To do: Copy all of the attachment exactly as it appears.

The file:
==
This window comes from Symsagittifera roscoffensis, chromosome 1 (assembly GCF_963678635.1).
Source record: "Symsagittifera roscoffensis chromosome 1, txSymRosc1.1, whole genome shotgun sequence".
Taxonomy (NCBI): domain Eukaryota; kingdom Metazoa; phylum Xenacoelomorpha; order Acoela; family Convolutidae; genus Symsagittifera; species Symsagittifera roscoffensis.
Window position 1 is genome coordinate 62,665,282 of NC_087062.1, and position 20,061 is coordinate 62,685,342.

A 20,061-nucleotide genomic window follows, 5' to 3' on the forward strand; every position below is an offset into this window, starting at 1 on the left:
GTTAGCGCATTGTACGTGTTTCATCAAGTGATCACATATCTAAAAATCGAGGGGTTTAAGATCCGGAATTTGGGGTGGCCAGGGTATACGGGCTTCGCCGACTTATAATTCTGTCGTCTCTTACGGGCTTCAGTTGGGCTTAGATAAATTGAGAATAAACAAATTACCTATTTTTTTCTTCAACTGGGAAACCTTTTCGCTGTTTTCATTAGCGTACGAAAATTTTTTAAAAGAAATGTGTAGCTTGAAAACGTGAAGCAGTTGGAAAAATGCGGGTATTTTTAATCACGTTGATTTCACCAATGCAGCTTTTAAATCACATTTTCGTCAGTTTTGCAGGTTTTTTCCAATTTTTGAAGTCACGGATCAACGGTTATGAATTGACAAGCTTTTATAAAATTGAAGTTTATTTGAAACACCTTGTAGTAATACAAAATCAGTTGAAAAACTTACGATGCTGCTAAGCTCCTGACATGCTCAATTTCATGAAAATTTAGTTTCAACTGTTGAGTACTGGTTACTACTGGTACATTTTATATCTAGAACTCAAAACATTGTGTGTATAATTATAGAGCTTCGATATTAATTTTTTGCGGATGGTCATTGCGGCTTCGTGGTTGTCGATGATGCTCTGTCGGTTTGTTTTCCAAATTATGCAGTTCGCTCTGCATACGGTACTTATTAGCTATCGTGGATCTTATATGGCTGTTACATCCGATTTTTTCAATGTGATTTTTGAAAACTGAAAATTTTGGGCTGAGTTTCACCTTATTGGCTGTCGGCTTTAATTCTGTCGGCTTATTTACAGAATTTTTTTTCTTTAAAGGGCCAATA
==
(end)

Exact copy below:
This window comes from Symsagittifera roscoffensis, chromosome 1 (assembly GCF_963678635.1).
Source record: "Symsagittifera roscoffensis chromosome 1, txSymRosc1.1, whole genome shotgun sequence".
Taxonomy (NCBI): domain Eukaryota; kingdom Metazoa; phylum Xenacoelomorpha; order Acoela; family Convolutidae; genus Symsagittifera; species Symsagittifera roscoffensis.
Window position 1 is genome coordinate 62,665,282 of NC_087062.1, and position 20,061 is coordinate 62,685,342.

A 20,061-nucleotide genomic window follows, 5' to 3' on the forward strand; every position below is an offset into this window, starting at 1 on the left:
GTTAGCGCATTGTACGTGTTTCATCAAGTGATCACATATCTAAAAATCGAGGGGTTTAAGATCCGGAATTTGGGGTGGCCAGGGTATACGGGCTTCGCCGACTTATAATTCTGTCGTCTCTTACGGGCTTCAGTTGGGCTTAGATAAATTGAGAATAAACAAATTACCTATTTTTTTCTTCAACTGGGAAACCTTTTCGCTGTTTTCATTAGCGTACGAAAATTTTTTAAAAGAAATGTGTAGCTTGAAAACGTGAAGCAGTTGGAAAAATGCGGGTATTTTTAATCACGTTGATTTCACCAATGCAGCTTTTAAATCACATTTTCGTCAGTTTTGCAGGTTTTTTCCAATTTTTGAAGTCACGGATCAACGGTTATGAATTGACAAGCTTTTATAAAATTGAAGTTTATTTGAAACACCTTGTAGTAATACAAAATCAGTTGAAAAACTTACGATGCTGCTAAGCTCCTGACATGCTCAATTTCATGAAAATTTAGTTTCAACTGTTGAGTACTGGTTACTACTGGTACATTTTATATCTAGAACTCAAAACATTGTGTGTATAATTATAGAGCTTCGATATTAATTTTTTGCGGATGGTCATTGCGGCTTCGTGGTTGTCGATGATGCTCTGTCGGTTTGTTTTCCAAATTATGCAGTTCGCTCTGCATACGGTACTTATTAGCTATCGTGGATCTTATATGGCTGTTACATCCGATTTTTTCAATGTGATTTTTGAAAACTGAAAATTTTGGGCTGAGTTTCACCTTATTGGCTGTCGGCTTTAATTCTGTCGGCTTATTTACAGAATTTTTTTTCTTTAAAGGGCCAATA